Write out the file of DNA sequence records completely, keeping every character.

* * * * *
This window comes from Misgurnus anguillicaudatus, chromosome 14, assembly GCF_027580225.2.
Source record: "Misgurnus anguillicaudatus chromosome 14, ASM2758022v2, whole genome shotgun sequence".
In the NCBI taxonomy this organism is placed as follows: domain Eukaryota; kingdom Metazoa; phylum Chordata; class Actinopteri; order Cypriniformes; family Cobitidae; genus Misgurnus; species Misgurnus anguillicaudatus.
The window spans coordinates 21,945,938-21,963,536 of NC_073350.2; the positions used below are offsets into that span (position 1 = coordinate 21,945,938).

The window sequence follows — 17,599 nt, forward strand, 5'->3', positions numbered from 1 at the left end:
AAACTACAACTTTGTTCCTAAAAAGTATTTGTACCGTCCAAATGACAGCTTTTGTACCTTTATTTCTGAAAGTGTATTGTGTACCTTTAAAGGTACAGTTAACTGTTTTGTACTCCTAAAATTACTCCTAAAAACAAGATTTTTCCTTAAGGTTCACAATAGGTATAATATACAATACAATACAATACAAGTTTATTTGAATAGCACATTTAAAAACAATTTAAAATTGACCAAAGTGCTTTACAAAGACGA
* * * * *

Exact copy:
This window comes from Misgurnus anguillicaudatus, chromosome 14, assembly GCF_027580225.2.
Source record: "Misgurnus anguillicaudatus chromosome 14, ASM2758022v2, whole genome shotgun sequence".
In the NCBI taxonomy this organism is placed as follows: domain Eukaryota; kingdom Metazoa; phylum Chordata; class Actinopteri; order Cypriniformes; family Cobitidae; genus Misgurnus; species Misgurnus anguillicaudatus.
The window spans coordinates 21,945,938-21,963,536 of NC_073350.2; the positions used below are offsets into that span (position 1 = coordinate 21,945,938).

The window sequence follows — 17,599 nt, forward strand, 5'->3', positions numbered from 1 at the left end:
AAACTACAACTTTGTTCCTAAAAAGTATTTGTACCGTCCAAATGACAGCTTTTGTACCTTTATTTCTGAAAGTGTATTGTGTACCTTTAAAGGTACAGTTAACTGTTTTGTACTCCTAAAATTACTCCTAAAAACAAGATTTTTCCTTAAGGTTCACAATAGGTATAATATACAATACAATACAATACAAGTTTATTTGAATAGCACATTTAAAAACAATTTAAAATTGACCAAAGTGCTTTACAAAGACGA